Victoria snapped her attention towards the direction of the voice and her expression hardened. Leaning against the balcony just a few feet from her left was a man about her age staring skyward. He looked every bit of noble from the finely tailored navy and silver trimmed suit, the polished shoes and his dark wavy hair tied back with a matching ribbon. However, he somewhat blended into the night and the only way she knew he was there was with the lightness of his eyes contrasting to what she believed was rich olive skin.
The merchant daughter scoffed and finished the rest of her wine before she slammed the goblet against the balcony railing. She was a little disappointed that it did not make a satisfying sound, but that was quickly replaced with prejudice rage that she made no attempt of hiding. She noticed this caught the stranger's attention and he faced her with one eyebrow arched, most likely in curiosity.
"I see. Not a fan of parties then?" he questioned.
"And people who believe that they can spark up a conversation for an ulterior motive," Victoria commented, rolling her eyes.
The young woman expected the stranger to scoff or begin lecturing her, but instead he chuckled. Did he find her comment humorous or was he being a cynical bastard?
"Good to know not everyone is pretending to be nice and would rather be honest about how they feel," he stated.
"Charming. Now, why don't you go and find someone else to bother?" she spat.
The man took a step towards Victoria, but kept a fair distance from the young lady. "You got a bloody good punch from the way pompous Lord Faron reeled back."
Faron. Victoria knew the name and what business the family did, but after seeing how that man behaved, she would not want to contribute anything towards him.
"The bastard deserved it. A womanizing piece of shit - I mean manure who thinks because he has a title, he gets whatever he wants," the man admitted.
"No, shit perfectly states what he is."
The dark haired stranger stared for a moment then burst into laughter. "A lady with a foul tongue? Now you have peaked my interest. I can only guess you're the infamous Lady Victoria?"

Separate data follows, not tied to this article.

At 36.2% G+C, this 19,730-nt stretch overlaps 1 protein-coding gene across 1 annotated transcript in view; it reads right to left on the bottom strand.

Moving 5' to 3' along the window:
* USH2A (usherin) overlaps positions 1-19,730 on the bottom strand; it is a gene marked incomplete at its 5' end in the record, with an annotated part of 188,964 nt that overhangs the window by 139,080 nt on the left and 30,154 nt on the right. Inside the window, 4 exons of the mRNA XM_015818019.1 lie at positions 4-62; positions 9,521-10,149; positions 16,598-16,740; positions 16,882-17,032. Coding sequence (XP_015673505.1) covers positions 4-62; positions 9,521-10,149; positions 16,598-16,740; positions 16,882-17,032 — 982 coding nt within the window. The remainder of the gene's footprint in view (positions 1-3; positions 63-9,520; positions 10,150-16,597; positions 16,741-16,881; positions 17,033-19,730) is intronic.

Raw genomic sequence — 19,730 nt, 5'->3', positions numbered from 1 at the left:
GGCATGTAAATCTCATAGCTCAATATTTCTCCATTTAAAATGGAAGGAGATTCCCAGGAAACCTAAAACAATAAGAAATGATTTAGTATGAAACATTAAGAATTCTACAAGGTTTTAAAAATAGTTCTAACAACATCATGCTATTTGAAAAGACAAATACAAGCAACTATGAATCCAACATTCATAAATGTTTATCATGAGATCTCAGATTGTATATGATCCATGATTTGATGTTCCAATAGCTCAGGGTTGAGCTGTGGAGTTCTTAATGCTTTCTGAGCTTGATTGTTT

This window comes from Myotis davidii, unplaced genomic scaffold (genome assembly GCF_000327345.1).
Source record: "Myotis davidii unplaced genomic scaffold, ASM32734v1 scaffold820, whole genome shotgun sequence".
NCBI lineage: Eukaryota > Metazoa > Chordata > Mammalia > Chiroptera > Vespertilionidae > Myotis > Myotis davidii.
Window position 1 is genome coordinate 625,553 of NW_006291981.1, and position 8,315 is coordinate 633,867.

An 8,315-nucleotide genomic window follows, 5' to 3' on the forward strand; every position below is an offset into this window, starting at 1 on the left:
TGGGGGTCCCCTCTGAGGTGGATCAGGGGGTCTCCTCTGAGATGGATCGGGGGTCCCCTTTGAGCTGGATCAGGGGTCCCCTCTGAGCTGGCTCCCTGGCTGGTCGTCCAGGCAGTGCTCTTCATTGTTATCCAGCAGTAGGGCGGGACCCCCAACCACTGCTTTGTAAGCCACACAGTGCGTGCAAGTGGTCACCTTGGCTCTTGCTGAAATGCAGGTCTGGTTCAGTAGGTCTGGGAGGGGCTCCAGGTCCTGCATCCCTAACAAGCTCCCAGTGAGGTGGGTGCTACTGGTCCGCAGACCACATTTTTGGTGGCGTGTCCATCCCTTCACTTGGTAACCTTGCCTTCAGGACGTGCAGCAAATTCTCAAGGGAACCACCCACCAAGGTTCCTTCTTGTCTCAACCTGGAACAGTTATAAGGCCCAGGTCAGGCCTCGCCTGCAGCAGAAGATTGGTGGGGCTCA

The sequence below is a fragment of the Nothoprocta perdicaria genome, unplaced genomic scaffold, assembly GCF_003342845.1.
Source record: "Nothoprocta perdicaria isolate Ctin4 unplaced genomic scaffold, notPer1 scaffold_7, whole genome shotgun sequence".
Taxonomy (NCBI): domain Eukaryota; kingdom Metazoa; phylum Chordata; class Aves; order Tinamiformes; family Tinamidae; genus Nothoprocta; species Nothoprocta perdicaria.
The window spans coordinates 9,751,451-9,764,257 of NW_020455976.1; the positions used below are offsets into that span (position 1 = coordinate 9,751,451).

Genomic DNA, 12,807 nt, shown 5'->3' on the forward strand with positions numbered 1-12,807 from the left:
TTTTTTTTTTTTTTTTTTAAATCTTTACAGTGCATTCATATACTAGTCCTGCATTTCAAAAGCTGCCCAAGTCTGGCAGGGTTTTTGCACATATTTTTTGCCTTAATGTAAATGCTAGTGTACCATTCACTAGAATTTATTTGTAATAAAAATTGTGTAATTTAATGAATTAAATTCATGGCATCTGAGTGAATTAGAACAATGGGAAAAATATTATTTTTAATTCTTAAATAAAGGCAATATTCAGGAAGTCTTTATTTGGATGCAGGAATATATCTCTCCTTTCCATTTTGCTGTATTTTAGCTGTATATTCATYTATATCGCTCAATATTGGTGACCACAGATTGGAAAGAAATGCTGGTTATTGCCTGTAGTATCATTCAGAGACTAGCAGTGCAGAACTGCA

The woman darted a menacing glare at the stranger. "Call me lady again and I'll bash your teeth in Sir-"
"Leonhart. Thegar Leonhart."
Victoria's deadly glare turned into one of surprise. If there was someone that was discussed more than herself, it would have been the sole heir to the noble Leonhart house. There were countless rumors about the man standing in front of her from him nearly being disowned by his family, causing a feud between several guilds and houses as well as several of crimes in which he was pardoned because of his power. In all honesty, she expected someone who appeared harsher and acted more primitive, but this man was mostly tamed and was not too hard on the eye.
Thegar grinned at the expression that Victoria gave. "You were expecting something else?"
The shock turned into suspicion. "If you are truly Thegar Leonhart, prove it. How do I know that you're not someone who is testing me?"
"Who would crazy enough to admit that they're me?" he countered.
Victoria did not need to answer the question; only a fool would dare to lie about their true identity and replace it with Thegar's. Then again, it would probably explain how someone near her age could have so many rumors. Was his name like a title people abused in order to get away with what they want?
"Why are you here?" she eventually inquired.
"Similar to you I suppose. You don't seem to be enjoying yourself, but someone gave you a message that if you didn't, you'll suffer the consequences," Thegar shrugged.
Victoria scoffed, turning her attention towards the sky. "I hate celebrations. They're only stating something that everyone else eventually goes through."
"Mostly everyone, but that's besides the point. We both hate them."
"What do you want?"
The harsh tone made Thegar face Victoria, his bewildered expression staring straight into her irritated one. The young woman must have still been angry about Lord Faron making lewd advancements on her that she probably assumed the dark haired man was going to as well.
"Excuse me?" Thegar asked.
"What is it that you want? Are you trying to test my patience?" Victoria threatened.